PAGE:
Building Platform Urbanism: Data, Design and Property Development

Type: Paper
Sponsor Groups: Digital Geographies Specialty Group
Organizers: Scott Rodgers
Chairs: Scott Rodgers

Call for Submissions

We intend to organize 1-2 paper sessions, depending on quantity and quality of submissions. If you would like to propose a paper presentation, please email an abstract of 250 words to both Susan Moore ( and Scott Rodgers ( by 6 October 2019.


In recent years digital platforms have become increasingly involved and invested in designing and building urban environments. Some notable examples include Sidewalk Labs’ data-driven redevelopment proposals for Toronto’s eastern bayfront, Facebook’s 1500-resident company town built within its Menlo Park campus, and a number of new landmark office developments, such as Google’s 1000-foot-long ‘landscraper’ under construction in London.

This session focuses on what is at stake in these kinds of deliberate interventions in the urban built environment, by and for digital platforms. Geographers and others have already extensively explored how digital platforms have had myriad implications for urban spaces, for example in food logistics (e.g. Deliveroo, UberEats), transportation (e.g. Uber, Lyft), property markets (e.g. Airbnb) or neighborhood politics (e.g. Nextdoor, Facebook). These dynamics between platforms and the urban arguably signal an emergent ‘platform urbanism’ (cf. Barns 2020; Rodgers and Moore, 2018; Stehlin et al., 2020)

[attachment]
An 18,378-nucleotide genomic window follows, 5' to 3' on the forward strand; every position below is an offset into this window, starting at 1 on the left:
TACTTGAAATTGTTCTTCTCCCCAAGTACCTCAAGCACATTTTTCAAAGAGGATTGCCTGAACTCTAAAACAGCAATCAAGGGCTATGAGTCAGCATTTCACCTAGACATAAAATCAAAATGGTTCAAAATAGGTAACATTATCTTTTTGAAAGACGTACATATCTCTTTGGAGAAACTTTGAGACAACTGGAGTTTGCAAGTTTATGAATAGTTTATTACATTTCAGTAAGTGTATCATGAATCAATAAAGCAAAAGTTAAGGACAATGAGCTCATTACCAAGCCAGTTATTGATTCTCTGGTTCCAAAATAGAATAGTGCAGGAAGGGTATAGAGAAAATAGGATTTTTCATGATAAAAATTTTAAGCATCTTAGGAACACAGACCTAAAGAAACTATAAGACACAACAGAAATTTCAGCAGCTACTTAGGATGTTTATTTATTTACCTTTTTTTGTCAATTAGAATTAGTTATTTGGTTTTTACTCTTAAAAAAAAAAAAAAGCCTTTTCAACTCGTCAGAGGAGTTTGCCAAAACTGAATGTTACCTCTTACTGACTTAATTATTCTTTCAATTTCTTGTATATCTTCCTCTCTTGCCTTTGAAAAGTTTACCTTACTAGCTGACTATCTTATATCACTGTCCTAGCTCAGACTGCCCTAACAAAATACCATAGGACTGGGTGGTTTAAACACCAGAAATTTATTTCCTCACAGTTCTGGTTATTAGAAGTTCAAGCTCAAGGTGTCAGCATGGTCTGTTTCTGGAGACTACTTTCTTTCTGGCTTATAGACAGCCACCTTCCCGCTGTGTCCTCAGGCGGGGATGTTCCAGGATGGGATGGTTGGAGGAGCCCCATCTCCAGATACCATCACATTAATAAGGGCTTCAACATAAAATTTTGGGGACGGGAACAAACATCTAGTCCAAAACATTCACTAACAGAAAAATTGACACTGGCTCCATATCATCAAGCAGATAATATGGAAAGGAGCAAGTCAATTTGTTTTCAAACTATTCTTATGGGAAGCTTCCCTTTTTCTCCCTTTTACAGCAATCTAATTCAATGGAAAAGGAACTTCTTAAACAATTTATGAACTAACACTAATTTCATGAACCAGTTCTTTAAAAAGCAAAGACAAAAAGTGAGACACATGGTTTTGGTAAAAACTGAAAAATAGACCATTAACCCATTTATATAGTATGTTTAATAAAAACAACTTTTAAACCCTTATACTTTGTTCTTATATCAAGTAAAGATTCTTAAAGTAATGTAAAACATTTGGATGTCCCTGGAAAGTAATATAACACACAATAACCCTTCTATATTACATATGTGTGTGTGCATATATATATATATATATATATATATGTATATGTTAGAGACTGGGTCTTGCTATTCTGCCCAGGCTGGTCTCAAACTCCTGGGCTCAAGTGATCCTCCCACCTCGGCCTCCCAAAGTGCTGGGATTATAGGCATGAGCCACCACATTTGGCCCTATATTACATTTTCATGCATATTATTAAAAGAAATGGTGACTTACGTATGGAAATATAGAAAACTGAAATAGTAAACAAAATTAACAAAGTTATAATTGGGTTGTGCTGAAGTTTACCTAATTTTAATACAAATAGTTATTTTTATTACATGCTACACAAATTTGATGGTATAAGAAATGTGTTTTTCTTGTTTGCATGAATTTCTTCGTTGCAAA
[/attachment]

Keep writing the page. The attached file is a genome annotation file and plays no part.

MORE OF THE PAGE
In this session, we are interested in a less-researched facet of such a platform urbanism: the more intended efforts of digital platform companies, or agents anticipating their interests, to design and/or construct particular built forms and new urban spaces. We will explore the extent to which such built forms and spaces might express the qualities and ideals of digital platforms. And conversely, the ways in which design and development processes have become increasingly tailored to anticipate and support such qualities and ideals. Is there something specific about platforms – as digitally-mediated, data-driven, cloud-based entities – that gives rise to particular designs or built environments? And how do these new urban spaces relate to emergent trends and conditions of possibility within and between the spheres of urban design, planning, real estate, development and governance?


Barns S (2020) Platform Urbanism: Negotiating Platform Ecosystems in Connected Cities. London: Palgrave Macmillan.
Rodgers S and Moore S (2018) Platform urbanism: An introduction. Mediapolis: A Journal of Cities and Culture 4(3): Available at:
Stehlin J, Hodson M, Kasmire J, et al. (eds) (2020) Urban Platforms and the Future City: Transformations in Infrastructure, Governance, Knowledge and Everyday Life. London: Routledge.

Contributions may address these broad questions with reference to a wide range of related phenomena, including for example: workspaces, residential neighborhoods, retail or entertainment districts, arts or cultural venues, data centres, public spaces, leisure facilities and infrastructures, spatial plans, architectural designs, conceptual visualizations, and emergent discourses in relevant design or built environment fields. Pertinent conceptual interventions are also welcome.


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